re: BOOKS: The Secret Life of Dust

From: Amara Graps (
Date: Fri Feb 22 2002 - 05:11:20 MST

From: Brian D Williams (
> The Secret Life of Dust
> From the Cosmos to the Kitchen Counter,
> the Big Consequences of little Things

>Ever wonder what dust really is and what if any good it is? This
>amazing book has the answer. Think it gets muggy now? Imagine 300%
>humidity, it won't thanks to dust.
>Extremely well written science.
>This is one of those books that will have you shaking your head in
>admiration as you read.

When I first received the advert for this book, from Amazon last July,
I passed it around our dust group, and nobody in my group was
interested enough to buy the book.

Review by July 2001
>What is dust? It's more than the generic "stuff" that lightly
>covers our tabletops if we're not diligent cleaners, writes Hannah
>Holmes. In fact, dust comes from such exotic places as stars,
>volcanoes, the evaporating seas, the clothing of kings, and even
>dead people. Sometimes benevolent, sometimes destructive, dust is a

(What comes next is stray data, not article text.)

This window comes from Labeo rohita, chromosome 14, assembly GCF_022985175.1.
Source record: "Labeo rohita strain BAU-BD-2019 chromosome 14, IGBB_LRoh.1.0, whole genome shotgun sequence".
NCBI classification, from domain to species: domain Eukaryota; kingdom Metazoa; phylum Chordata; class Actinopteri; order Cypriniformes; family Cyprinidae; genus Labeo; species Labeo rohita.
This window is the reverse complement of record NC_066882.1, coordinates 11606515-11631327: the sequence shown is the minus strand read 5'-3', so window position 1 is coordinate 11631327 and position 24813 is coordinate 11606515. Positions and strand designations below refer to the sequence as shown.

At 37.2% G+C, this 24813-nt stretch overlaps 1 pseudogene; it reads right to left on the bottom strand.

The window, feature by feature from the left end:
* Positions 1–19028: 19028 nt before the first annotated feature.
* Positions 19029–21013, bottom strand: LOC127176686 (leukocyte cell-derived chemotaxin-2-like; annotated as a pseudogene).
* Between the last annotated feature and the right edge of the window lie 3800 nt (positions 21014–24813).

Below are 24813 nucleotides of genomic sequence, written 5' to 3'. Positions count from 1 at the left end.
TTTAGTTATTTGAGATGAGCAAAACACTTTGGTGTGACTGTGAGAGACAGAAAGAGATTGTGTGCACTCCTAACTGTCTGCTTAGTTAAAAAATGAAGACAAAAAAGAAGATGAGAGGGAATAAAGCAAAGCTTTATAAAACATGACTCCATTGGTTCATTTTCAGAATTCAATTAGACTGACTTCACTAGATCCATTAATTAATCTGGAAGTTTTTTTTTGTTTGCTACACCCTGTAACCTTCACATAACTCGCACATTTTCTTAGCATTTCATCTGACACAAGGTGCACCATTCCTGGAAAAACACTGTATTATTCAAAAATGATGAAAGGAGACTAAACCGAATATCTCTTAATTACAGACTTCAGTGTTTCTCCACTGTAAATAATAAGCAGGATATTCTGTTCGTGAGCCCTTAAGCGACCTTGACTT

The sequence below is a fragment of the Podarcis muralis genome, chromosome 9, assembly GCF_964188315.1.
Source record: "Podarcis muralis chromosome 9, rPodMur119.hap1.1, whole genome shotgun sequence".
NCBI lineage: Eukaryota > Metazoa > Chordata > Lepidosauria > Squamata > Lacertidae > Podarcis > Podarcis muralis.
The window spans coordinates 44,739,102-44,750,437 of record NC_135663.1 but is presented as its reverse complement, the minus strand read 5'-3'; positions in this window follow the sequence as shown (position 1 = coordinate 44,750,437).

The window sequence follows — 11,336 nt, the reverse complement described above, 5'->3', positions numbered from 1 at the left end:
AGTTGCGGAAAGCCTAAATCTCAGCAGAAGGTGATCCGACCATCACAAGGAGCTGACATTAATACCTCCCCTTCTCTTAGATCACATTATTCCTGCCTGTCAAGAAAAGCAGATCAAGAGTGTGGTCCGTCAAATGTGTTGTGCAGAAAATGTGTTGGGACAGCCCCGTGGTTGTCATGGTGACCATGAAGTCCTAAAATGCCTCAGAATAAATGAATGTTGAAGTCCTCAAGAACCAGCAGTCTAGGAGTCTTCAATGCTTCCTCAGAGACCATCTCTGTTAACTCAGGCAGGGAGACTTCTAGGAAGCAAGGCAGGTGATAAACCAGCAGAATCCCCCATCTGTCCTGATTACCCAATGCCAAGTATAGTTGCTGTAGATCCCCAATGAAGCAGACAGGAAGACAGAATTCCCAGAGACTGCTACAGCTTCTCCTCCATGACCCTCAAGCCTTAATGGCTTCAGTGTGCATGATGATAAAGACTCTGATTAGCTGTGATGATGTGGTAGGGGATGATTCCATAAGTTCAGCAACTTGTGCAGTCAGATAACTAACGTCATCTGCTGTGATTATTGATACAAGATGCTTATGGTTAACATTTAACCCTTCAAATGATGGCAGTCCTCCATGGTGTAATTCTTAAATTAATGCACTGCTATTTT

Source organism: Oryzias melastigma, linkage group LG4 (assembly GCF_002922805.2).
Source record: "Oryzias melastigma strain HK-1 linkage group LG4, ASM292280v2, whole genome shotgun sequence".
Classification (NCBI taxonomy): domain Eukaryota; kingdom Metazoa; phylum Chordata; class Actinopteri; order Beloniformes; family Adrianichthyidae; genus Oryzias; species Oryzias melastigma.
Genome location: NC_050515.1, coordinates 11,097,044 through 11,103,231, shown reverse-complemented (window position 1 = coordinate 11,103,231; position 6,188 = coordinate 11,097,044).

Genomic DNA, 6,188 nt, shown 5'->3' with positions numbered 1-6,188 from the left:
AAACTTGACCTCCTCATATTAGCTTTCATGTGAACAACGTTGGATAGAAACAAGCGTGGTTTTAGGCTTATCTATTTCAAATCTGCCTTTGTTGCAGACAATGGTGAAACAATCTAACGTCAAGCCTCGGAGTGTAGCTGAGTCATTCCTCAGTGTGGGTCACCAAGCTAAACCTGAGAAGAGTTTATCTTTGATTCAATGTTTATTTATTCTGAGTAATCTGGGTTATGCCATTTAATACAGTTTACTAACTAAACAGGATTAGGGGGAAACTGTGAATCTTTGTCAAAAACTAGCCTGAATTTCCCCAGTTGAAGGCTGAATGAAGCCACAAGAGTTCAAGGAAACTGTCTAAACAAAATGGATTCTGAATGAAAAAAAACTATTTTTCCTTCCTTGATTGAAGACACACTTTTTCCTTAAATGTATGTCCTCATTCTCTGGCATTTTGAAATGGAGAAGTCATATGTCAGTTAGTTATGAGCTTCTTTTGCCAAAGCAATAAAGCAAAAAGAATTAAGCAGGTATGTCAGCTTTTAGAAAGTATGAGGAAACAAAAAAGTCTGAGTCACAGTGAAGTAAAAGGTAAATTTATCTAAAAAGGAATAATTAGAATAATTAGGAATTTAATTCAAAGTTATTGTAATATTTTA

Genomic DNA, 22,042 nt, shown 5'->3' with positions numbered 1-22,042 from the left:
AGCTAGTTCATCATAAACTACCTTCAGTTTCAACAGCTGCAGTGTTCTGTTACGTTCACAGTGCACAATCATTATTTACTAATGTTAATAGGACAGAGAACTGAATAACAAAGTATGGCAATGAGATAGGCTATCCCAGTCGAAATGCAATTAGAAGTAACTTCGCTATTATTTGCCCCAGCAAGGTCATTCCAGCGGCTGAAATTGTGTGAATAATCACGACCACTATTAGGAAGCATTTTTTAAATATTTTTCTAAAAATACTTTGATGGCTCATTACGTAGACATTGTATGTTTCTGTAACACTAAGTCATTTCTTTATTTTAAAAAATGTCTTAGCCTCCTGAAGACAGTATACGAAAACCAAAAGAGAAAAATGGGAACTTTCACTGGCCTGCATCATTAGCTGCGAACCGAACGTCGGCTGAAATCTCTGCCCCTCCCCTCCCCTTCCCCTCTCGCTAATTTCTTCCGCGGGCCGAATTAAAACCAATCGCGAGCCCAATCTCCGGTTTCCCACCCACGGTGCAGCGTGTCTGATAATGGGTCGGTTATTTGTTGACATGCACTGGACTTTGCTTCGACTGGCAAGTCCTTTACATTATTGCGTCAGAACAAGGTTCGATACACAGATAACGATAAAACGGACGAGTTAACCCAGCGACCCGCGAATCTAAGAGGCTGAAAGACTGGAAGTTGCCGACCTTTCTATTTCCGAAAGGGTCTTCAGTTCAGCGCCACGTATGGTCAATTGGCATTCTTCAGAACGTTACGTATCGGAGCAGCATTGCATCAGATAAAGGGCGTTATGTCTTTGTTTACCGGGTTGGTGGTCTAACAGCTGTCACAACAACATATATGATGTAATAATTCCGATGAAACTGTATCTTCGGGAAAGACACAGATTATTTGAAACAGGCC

>little bit of everything. Holmes puts all kinds of dust under the
>microscope in this short, sweet book.

Most household 'dust' is pieces of human skin, mites, junk. Finding
cosmic dust in your home is not that common. For our group, when we
think of 'dust', it's cosmic, so we have a bit of an image problem and
the book description (above) was discouraging for us. Secret? Hmm.

The origin of dust is late-evolved stars, and what we have in our
solar system is heavily processed material (because the dust lifetime
is tens of thousands of years), which is mostly generated from comets
and asteroids.

The exciting aspect of dust for us is that we are both observers on
the dust evolution process (dust being tracers of the Universe's
evolution, like photons), as well as its result. I am guessing that
the author she didn't go into too much detail about that ..?


Amara Graps, PhD             | Max-Planck-Institut fuer Kernphysik
Heidelberg Cosmic Dust Group | Saupfercheckweg 1
+49-6221-516-543             | 69117 Heidelberg, GERMANY    *
      "Never fight an inanimate object." - P. J. O'Rourke

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